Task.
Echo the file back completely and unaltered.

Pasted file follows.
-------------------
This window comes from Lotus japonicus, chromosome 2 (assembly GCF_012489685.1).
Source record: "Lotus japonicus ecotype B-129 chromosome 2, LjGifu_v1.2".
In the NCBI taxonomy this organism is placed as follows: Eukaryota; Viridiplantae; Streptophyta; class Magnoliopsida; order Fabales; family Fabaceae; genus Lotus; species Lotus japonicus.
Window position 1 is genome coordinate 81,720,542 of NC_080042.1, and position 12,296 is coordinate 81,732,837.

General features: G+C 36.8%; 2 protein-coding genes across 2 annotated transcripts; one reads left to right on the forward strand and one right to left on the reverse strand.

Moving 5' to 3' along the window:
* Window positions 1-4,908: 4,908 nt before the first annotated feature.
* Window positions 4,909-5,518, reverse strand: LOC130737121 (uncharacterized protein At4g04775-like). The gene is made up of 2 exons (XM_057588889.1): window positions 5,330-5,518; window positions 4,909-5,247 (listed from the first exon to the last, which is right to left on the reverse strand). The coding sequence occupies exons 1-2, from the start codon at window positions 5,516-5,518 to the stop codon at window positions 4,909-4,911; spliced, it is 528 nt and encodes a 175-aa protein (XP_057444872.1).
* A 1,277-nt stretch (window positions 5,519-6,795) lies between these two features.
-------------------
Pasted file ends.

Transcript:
This window comes from Lotus japonicus, chromosome 2 (assembly GCF_012489685.1).
Source record: "Lotus japonicus ecotype B-129 chromosome 2, LjGifu_v1.2".
In the NCBI taxonomy this organism is placed as follows: Eukaryota; Viridiplantae; Streptophyta; class Magnoliopsida; order Fabales; family Fabaceae; genus Lotus; species Lotus japonicus.
Window position 1 is genome coordinate 81,720,542 of NC_080042.1, and position 12,296 is coordinate 81,732,837.

General features: G+C 36.8%; 2 protein-coding genes across 2 annotated transcripts; one reads left to right on the forward strand and one right to left on the reverse strand.

Moving 5' to 3' along the window:
* Window positions 1-4,908: 4,908 nt before the first annotated feature.
* Window positions 4,909-5,518, reverse strand: LOC130737121 (uncharacterized protein At4g04775-like). The gene is made up of 2 exons (XM_057588889.1): window positions 5,330-5,518; window positions 4,909-5,247 (listed from the first exon to the last, which is right to left on the reverse strand). The coding sequence occupies exons 1-2, from the start codon at window positions 5,516-5,518 to the stop codon at window positions 4,909-4,911; spliced, it is 528 nt and encodes a 175-aa protein (XP_057444872.1).
* A 1,277-nt stretch (window positions 5,519-6,795) lies between these two features.